Carol Robertson Weather Catcher 2009-10
Weather Catcher 2009-10

This confrontation with Van Gogh in 2003 brought about both a great change and a new subtlety in her work. The ‘rain’ introduced the formal device of linear forms intersecting and changing colour as they do so. It also made her think of the rest of the painting as some form of landscape. She had chosen the rectangle, square and circle for their ideal power, beauty and meaning but also to allow her, as she said, “the freedom to channel sensory and poetic material through their refined parameters”. She did this through her passionate and declaratory colour. In her new work she did not totally abandon the circle but instead used arcs, portions of much larger circular orbits. The change was from Vitruvian to astronomical architecture.

Weather Catcher 2009/10 (page 41) is a transitional work. Two sets of arcs mirror each other and enclose and hold, as though in her arms, an intense central pale yellow light-filled space. This central space has an intensity of feeling even greater than the centres of the earlier works with concentric circles. It is a new, more complex and more powerful development of the feeling of Dalliance in the Garden. The colours of the arcs are as the notes of different perfumes, which shimmer and vibrate as they gently cup the bright yellow space. There is an uncertainty as to whether the grey-green outside these arcs, and which also appears partially within them, is a ground colour with equal weight to the others. This uncertainty is resolved in Lightfall 2009 (page 31) in a way that is adopted for her subsequent work. Here the varied orange and white ground extends over the whole painting and the arcs of colour are clearly painted across it. Van Gogh’s rain has been transmuted into these generous shallow arcs that hold and release the central portion of the ground, a gentle female optimism as opposed to the male despair of Rain-Auvers.

Carol Robertson Homage to Rainer Maria Rilke 2010
Homage to Rainer Maria Rilke 2010

The Indian miniature of Dalliance in the Garden, owned by Carol Robertson, is a night painting. The colours in her 1999 Dalliance in the Garden were inspired by its pair, a day painting, which she came across in the Chicago Art Institute. Her new paintings are clearly either night or day paintings. Robertson sees her work of the last three years as forming a Ragamala. In medieval India a Ragamala or garland of Ragas was a group of paintings each of which was associated with the poetry and music appropriate to a particular time of day in a particular season. Robertson did not plan this in advance but recognised it while making these works. Lamentation 2010 (page 37) and Night Lines 2011 (page 19) are both night paintings. She has said that Night Lines draws its title from the experience of lying on her back observing the sky whilst on a residency in the south of France. The arcs in these paintings clearly refer to orbits on the scale of the solar system and the flashes of colour as they intersect are not unlike the flashes of meteorites burning up in the upper atmosphere.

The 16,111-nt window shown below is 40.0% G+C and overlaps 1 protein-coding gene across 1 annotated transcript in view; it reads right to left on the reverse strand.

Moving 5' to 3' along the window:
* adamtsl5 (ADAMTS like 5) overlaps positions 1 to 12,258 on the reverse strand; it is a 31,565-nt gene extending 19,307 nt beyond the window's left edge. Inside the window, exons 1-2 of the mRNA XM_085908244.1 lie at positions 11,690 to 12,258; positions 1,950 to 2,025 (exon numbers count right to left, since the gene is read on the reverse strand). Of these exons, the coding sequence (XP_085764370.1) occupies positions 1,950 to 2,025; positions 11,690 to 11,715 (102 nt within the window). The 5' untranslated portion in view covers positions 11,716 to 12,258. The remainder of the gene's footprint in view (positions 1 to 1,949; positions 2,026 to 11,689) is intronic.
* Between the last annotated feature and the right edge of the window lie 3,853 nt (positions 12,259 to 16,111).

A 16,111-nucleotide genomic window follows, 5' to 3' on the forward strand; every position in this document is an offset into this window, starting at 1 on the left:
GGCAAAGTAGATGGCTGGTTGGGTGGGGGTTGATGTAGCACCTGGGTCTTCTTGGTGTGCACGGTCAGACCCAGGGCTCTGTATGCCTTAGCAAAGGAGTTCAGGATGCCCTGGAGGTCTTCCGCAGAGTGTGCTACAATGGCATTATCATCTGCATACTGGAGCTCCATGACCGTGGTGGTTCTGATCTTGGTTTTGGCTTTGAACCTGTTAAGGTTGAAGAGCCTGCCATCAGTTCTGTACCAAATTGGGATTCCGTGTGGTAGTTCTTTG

Homage to Rainer Maria Rilke 2010 (page 4) is another night painting. Its diptych form suggests the possibility of mentally rearranging the two canvases. If the right hand canvas were rotated 180° the work would have a cupped, containing form, like the Weather Catcher series. This rejected possibility emphasises that the effect of Robertson’s composition is to throw the mind far out to the right of the work to the unknown centres and origins of the arcs. Rilke has been Robertson’s favourite poet in the last few years and she keeps collections of his work to read at her studio. Rilke’s imagery of the vast night, stars, and the human being somehow raised to that scale, has made a deep impact on her. The experience of reading Rilke is of being thrown out of the everyday world into worlds unknown. One is never sure of one’s interpretation; the meaning seems to change constantly and elude one’s grasp. In Robertson’s new paintings the symmetry which centred her earlier paintings has become equally elusive. The eye searches for symmetrically placed arcs without being absolutely certain of finding them.

Carol Robertson Colour Stream 2011
Colour Stream 2011

There is also a considerable difference in feeling between those new works that have vertical grounds and arcs and those that have horizontal ones. The vertical works, with their fall of light, seem to refer to spiritual issues; the paintings with horizontal grounds and arcs, while still celestial in scale, seem connected in feeling to more earthly pleasures. The grounds are like vast landscapes spread out before one, often of sea and sky and the arcs have a gentle rocking motion, swaying to and fro as might a boat, or a hammock in which one lies to look at the sky.

Recently Robertson has been reading the late poems Rilke wrote in French and in particular the two collections The Roses and The Windows. The poems in French are lighter, more joyous and more playful than those in German. The windows in the poems often frame the figure of a woman, an ideal love and The Roses, by virtue of their subject matter, have a gentle Eros. Robertson’s Colour Stream, Colour Field and Tide Lines series have this delicate erotic nature. In Colour Stream #2 (page 9), Tide Lines #1 & #2 (page 42) and Colour Field #5 (page 11) the rules she has constructed are sometimes broken. Some arcs are not continuous and when they reappear they can be a different colour and width. This may be the result of repainting but since they have been left like that then it is clearly intentional. The breaking of her newly-established rules has the same effect of waking up the viewer as the abandonment or modification of strict metre in a line of poetry.